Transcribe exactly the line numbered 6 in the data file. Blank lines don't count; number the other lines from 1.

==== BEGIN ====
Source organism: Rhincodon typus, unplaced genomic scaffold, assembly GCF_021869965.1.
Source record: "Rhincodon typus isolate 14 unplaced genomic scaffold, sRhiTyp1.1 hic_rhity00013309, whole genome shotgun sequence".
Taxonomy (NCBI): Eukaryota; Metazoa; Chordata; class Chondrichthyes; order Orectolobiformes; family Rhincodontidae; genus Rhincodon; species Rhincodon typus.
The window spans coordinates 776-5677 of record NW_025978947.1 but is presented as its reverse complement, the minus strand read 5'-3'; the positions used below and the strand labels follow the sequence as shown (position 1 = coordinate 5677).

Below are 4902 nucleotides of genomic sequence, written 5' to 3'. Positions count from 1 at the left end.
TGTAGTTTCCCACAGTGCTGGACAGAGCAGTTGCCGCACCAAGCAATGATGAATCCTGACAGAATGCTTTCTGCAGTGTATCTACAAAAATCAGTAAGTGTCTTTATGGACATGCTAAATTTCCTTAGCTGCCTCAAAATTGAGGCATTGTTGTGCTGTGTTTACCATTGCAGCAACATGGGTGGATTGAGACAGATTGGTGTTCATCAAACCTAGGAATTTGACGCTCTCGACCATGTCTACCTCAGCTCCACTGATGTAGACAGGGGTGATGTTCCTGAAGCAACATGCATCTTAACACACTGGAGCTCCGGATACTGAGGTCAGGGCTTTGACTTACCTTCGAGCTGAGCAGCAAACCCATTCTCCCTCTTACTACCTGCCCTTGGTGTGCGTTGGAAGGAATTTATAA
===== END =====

TGTAGTTTCCCACAGTGCTGGACAGAGCAGTTGCCGCACCAAGCAATGATGAATCCTGACAGAATGCTTTCTGCAGTGTATCTACAAAAATCAGTAAGTGTCTTTATGGACATGCTAAATTTCCTTAGCTGCCTCAAAATTGAGGCATTGTTGTGCTGTGTTTACCATTGCAGCAACATGGGTGGATTGAGACAGATTGGTGTTCATCAAACCTAGGAATTTGACGCTCTCGACCATGTCTACCTCAGCTCCACTGATGTAGACAGGGGTGATGTTCCTGAAGCAACATGCATCTTAACACACTGGAGCTCCGGATACTGAGGTCAGGGCTTTGACTTACCTTCGAGCTGAGCAGCAAACCCATTCTCCCTCTTACTACCTGCCCTTGGTGTGCGTTGGAAGGAATTTATAA